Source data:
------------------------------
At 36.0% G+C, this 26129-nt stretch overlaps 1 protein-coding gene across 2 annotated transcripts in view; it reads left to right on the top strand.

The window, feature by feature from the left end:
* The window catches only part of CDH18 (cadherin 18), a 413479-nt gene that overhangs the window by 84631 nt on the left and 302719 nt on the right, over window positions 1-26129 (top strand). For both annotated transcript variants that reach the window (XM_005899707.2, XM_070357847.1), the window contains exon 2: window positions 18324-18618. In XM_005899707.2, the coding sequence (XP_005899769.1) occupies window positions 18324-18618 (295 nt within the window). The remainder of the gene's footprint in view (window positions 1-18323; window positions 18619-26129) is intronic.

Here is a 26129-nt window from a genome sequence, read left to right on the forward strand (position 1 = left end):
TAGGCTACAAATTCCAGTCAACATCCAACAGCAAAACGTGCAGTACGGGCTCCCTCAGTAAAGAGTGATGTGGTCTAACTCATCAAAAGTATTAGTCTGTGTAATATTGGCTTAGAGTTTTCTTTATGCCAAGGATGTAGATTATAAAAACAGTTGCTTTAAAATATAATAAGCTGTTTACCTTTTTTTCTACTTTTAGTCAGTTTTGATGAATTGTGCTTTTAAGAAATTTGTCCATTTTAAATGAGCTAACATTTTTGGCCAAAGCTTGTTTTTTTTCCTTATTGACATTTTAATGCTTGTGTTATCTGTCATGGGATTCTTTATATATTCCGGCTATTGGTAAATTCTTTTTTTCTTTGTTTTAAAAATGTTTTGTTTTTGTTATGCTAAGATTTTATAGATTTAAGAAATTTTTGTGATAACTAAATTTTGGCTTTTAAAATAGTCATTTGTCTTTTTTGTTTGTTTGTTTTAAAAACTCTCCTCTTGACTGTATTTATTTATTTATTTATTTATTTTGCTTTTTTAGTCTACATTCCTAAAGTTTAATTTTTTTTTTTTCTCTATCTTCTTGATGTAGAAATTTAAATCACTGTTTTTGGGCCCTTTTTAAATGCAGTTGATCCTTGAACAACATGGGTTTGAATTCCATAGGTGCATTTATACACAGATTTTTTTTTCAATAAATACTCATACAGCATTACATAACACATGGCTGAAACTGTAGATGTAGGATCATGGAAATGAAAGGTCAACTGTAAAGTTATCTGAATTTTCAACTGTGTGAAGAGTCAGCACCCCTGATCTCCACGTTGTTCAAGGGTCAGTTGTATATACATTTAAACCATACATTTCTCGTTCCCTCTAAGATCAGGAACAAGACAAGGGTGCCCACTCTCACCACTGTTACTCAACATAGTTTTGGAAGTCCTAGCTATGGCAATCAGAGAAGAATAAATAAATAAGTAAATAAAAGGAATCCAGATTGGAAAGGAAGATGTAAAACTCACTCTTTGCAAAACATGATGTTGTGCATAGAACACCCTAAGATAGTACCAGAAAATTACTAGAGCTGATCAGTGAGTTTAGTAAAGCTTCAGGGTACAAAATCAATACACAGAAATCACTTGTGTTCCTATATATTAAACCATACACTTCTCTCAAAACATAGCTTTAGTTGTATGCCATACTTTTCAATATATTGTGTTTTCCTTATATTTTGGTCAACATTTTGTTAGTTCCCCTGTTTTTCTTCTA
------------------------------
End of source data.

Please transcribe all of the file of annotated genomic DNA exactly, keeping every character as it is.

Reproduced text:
At 36.0% G+C, this 26129-nt stretch overlaps 1 protein-coding gene across 2 annotated transcripts in view; it reads left to right on the top strand.

The window, feature by feature from the left end:
* The window catches only part of CDH18 (cadherin 18), a 413479-nt gene that overhangs the window by 84631 nt on the left and 302719 nt on the right, over window positions 1-26129 (top strand). For both annotated transcript variants that reach the window (XM_005899707.2, XM_070357847.1), the window contains exon 2: window positions 18324-18618. In XM_005899707.2, the coding sequence (XP_005899769.1) occupies window positions 18324-18618 (295 nt within the window). The remainder of the gene's footprint in view (window positions 1-18323; window positions 18619-26129) is intronic.

Here is a 26129-nt window from a genome sequence, read left to right on the forward strand (position 1 = left end):
TAGGCTACAAATTCCAGTCAACATCCAACAGCAAAACGTGCAGTACGGGCTCCCTCAGTAAAGAGTGATGTGGTCTAACTCATCAAAAGTATTAGTCTGTGTAATATTGGCTTAGAGTTTTCTTTATGCCAAGGATGTAGATTATAAAAACAGTTGCTTTAAAATATAATAAGCTGTTTACCTTTTTTTCTACTTTTAGTCAGTTTTGATGAATTGTGCTTTTAAGAAATTTGTCCATTTTAAATGAGCTAACATTTTTGGCCAAAGCTTGTTTTTTTTCCTTATTGACATTTTAATGCTTGTGTTATCTGTCATGGGATTCTTTATATATTCCGGCTATTGGTAAATTCTTTTTTTCTTTGTTTTAAAAATGTTTTGTTTTTGTTATGCTAAGATTTTATAGATTTAAGAAATTTTTGTGATAACTAAATTTTGGCTTTTAAAATAGTCATTTGTCTTTTTTGTTTGTTTGTTTTAAAAACTCTCCTCTTGACTGTATTTATTTATTTATTTATTTATTTTGCTTTTTTAGTCTACATTCCTAAAGTTTAATTTTTTTTTTTTCTCTATCTTCTTGATGTAGAAATTTAAATCACTGTTTTTGGGCCCTTTTTAAATGCAGTTGATCCTTGAACAACATGGGTTTGAATTCCATAGGTGCATTTATACACAGATTTTTTTTTCAATAAATACTCATACAGCATTACATAACACATGGCTGAAACTGTAGATGTAGGATCATGGAAATGAAAGGTCAACTGTAAAGTTATCTGAATTTTCAACTGTGTGAAGAGTCAGCACCCCTGATCTCCACGTTGTTCAAGGGTCAGTTGTATATACATTTAAACCATACATTTCTCGTTCCCTCTAAGATCAGGAACAAGACAAGGGTGCCCACTCTCACCACTGTTACTCAACATAGTTTTGGAAGTCCTAGCTATGGCAATCAGAGAAGAATAAATAAATAAGTAAATAAAAGGAATCCAGATTGGAAAGGAAGATGTAAAACTCACTCTTTGCAAAACATGATGTTGTGCATAGAACACCCTAAGATAGTACCAGAAAATTACTAGAGCTGATCAGTGAGTTTAGTAAAGCTTCAGGGTACAAAATCAATACACAGAAATCACTTGTGTTCCTATATATTAAACCATACACTTCTCTCAAAACATAGCTTTAGTTGTATGCCATACTTTTCAATATATTGTGTTTTCCTTATATTTTGGTCAACATTTTGTTAGTTCCCCTGTTTTTCTTCTA